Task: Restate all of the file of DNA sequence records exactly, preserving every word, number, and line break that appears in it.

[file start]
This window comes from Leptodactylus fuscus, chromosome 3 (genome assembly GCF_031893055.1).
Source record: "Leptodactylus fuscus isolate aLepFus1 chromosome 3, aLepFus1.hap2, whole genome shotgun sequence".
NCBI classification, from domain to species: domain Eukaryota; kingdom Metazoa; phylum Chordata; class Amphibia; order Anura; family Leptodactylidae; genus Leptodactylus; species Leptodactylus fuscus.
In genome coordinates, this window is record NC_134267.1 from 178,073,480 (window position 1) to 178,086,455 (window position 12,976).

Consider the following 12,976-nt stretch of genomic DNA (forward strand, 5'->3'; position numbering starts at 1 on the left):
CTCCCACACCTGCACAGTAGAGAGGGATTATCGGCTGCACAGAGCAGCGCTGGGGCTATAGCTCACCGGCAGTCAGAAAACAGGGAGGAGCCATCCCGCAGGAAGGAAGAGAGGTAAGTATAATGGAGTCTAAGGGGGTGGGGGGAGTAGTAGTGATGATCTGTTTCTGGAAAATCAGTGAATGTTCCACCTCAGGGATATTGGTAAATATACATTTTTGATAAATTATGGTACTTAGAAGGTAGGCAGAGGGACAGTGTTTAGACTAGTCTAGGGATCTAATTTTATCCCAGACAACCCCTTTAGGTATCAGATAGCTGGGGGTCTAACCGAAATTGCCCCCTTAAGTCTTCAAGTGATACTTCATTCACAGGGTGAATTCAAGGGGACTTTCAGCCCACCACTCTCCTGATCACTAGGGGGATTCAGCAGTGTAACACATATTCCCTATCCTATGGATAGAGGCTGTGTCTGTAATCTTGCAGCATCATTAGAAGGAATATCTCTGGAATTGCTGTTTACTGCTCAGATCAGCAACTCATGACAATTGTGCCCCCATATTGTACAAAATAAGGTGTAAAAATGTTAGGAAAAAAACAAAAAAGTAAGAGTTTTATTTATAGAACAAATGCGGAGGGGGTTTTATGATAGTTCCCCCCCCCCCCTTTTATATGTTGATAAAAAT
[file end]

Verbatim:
This window comes from Leptodactylus fuscus, chromosome 3 (genome assembly GCF_031893055.1).
Source record: "Leptodactylus fuscus isolate aLepFus1 chromosome 3, aLepFus1.hap2, whole genome shotgun sequence".
NCBI classification, from domain to species: domain Eukaryota; kingdom Metazoa; phylum Chordata; class Amphibia; order Anura; family Leptodactylidae; genus Leptodactylus; species Leptodactylus fuscus.
In genome coordinates, this window is record NC_134267.1 from 178,073,480 (window position 1) to 178,086,455 (window position 12,976).

Consider the following 12,976-nt stretch of genomic DNA (forward strand, 5'->3'; position numbering starts at 1 on the left):
CTCCCACACCTGCACAGTAGAGAGGGATTATCGGCTGCACAGAGCAGCGCTGGGGCTATAGCTCACCGGCAGTCAGAAAACAGGGAGGAGCCATCCCGCAGGAAGGAAGAGAGGTAAGTATAATGGAGTCTAAGGGGGTGGGGGGAGTAGTAGTGATGATCTGTTTCTGGAAAATCAGTGAATGTTCCACCTCAGGGATATTGGTAAATATACATTTTTGATAAATTATGGTACTTAGAAGGTAGGCAGAGGGACAGTGTTTAGACTAGTCTAGGGATCTAATTTTATCCCAGACAACCCCTTTAGGTATCAGATAGCTGGGGGTCTAACCGAAATTGCCCCCTTAAGTCTTCAAGTGATACTTCATTCACAGGGTGAATTCAAGGGGACTTTCAGCCCACCACTCTCCTGATCACTAGGGGGATTCAGCAGTGTAACACATATTCCCTATCCTATGGATAGAGGCTGTGTCTGTAATCTTGCAGCATCATTAGAAGGAATATCTCTGGAATTGCTGTTTACTGCTCAGATCAGCAACTCATGACAATTGTGCCCCCATATTGTACAAAATAAGGTGTAAAAATGTTAGGAAAAAAACAAAAAAGTAAGAGTTTTATTTATAGAACAAATGCGGAGGGGGTTTTATGATAGTTCCCCCCCCCCCCTTTTATATGTTGATAAAAAT